Stag"ger (?), v. i. [imp. & p. p. Staggered (?); p. pr. & vb. n. Staggering.] [OE. stakeren, Icel. stakra to push, to stagger, fr. staka to punt, push, stagger; cf. OD. staggeren to stagger. Cf. Stake, n.]


To move to one side and the other, as if about to fall, in standing or walking; not to stand or walk with steadiness; to sway; to reel or totter.

Deep was the wound; he staggered with the blow.


To cease to stand firm; to begin to give way; to fail.

"The enemy staggers."



To begin to doubt and waver in purposes; to become less confident or determined; to hesitate.

He [Abraham] staggered not at the promise of God through unbelief.
Rom. iv. 20.


© Webster 1913.

Stag"ger, v. t.


To cause to reel or totter.

That hand shall burn in never-quenching fire
That staggers thus my person.


To cause to doubt and waver; to make to hesitate; to make less steady or confident; to shock.

Whosoever will read the story of this war will find himself much stagered.

Grants to the house of Russell were so enormous, as not only to outrage economy, but even to stagger credibility.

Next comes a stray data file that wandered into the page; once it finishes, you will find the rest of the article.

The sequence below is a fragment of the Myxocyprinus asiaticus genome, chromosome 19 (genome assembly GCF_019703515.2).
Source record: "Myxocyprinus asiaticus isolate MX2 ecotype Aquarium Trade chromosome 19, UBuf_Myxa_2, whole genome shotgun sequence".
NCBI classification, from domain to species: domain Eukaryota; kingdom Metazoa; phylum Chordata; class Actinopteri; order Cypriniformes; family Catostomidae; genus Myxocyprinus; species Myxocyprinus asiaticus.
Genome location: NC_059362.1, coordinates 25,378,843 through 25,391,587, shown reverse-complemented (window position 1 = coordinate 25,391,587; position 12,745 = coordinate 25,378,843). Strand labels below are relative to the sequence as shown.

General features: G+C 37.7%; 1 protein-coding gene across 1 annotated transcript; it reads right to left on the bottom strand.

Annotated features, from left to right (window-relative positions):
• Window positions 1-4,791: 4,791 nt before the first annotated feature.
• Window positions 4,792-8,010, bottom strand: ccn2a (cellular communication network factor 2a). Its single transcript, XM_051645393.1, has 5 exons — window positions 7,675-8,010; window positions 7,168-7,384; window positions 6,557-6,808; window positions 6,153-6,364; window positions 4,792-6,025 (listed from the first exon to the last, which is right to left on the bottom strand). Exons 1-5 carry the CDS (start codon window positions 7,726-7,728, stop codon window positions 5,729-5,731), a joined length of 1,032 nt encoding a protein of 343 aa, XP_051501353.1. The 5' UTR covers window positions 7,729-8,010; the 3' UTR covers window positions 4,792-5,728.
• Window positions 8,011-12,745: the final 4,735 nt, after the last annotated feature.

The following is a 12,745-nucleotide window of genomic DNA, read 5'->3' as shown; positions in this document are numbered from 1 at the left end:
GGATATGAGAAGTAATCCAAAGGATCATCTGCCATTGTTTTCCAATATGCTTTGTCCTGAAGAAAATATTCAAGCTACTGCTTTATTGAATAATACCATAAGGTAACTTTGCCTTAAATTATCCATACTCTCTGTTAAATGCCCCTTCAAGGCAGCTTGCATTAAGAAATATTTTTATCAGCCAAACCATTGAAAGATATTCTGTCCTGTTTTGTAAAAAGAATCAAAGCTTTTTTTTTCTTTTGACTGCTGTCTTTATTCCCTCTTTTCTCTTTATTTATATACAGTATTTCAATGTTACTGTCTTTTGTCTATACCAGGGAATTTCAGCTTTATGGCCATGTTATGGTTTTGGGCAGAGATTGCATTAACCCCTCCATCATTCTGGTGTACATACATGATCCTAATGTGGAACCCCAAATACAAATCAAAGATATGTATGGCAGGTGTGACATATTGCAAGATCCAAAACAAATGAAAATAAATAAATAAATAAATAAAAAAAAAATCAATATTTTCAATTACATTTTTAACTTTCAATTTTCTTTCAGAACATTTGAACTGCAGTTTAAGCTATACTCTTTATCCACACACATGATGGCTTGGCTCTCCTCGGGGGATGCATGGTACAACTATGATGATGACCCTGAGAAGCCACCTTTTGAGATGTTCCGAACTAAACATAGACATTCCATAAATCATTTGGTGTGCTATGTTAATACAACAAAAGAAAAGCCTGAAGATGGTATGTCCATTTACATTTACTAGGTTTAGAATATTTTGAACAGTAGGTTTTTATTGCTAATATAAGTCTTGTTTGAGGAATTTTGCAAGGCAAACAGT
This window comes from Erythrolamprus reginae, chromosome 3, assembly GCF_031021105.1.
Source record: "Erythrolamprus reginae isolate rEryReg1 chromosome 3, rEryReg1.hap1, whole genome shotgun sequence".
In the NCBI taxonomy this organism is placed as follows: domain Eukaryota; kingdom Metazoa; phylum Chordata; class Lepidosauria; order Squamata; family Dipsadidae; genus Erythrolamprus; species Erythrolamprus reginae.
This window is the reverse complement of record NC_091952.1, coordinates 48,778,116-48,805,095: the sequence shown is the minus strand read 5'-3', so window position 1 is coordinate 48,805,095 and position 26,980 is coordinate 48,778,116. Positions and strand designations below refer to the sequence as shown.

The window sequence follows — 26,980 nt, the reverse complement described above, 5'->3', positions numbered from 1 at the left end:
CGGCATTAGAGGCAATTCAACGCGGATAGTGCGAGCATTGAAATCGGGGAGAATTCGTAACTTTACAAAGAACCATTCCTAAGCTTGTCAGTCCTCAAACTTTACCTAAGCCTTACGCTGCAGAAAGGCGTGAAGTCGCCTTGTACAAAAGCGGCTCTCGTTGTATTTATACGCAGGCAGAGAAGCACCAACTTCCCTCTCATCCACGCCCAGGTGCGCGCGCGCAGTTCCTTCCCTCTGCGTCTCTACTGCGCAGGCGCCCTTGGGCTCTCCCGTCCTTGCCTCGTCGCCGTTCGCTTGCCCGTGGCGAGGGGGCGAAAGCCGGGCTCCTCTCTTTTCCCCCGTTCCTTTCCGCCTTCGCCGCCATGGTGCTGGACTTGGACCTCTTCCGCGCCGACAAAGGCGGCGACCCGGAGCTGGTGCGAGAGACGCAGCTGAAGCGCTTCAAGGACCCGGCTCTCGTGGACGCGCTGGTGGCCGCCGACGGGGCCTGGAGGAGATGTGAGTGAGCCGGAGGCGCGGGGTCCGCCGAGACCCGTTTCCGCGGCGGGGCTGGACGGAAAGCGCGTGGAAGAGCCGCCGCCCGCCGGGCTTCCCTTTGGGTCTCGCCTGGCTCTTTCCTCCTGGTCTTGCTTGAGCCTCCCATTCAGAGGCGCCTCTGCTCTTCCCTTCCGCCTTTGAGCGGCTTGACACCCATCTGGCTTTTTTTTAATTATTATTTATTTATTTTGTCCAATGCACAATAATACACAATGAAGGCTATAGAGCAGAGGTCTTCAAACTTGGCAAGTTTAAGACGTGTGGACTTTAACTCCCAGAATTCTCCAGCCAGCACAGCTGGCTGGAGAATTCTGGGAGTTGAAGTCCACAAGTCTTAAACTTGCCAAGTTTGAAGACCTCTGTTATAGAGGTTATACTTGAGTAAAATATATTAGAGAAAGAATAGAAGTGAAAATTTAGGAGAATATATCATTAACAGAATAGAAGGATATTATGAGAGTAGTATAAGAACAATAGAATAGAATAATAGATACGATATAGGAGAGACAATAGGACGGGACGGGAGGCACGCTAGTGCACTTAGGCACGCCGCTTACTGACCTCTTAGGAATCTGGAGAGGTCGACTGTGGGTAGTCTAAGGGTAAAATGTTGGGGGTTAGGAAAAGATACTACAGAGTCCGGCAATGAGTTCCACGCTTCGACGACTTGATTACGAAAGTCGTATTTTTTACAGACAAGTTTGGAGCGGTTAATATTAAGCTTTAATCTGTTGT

To arrange (a series of parts) on each side of a median line alternately, as the spokes of a wheel or the rivets of a boiler seam.


© Webster 1913.

Stag"ger, n.


An unsteady movement of the body in walking or standing, as if one were about to fall; a reeling motion; vertigo; -- often in the plural; as, the stagger of a drunken man.

2. pl. Far.

A disease of horses and other animals, attended by reeling, unsteady gait or sudden falling; as, parasitic staggers; appopletic or sleepy staggers.

3. pl.

Bewilderment; perplexity.



Stomach staggers Far., distention of the stomach with food or gas, resulting in indigestion, frequently in death.


© Webster 1913.

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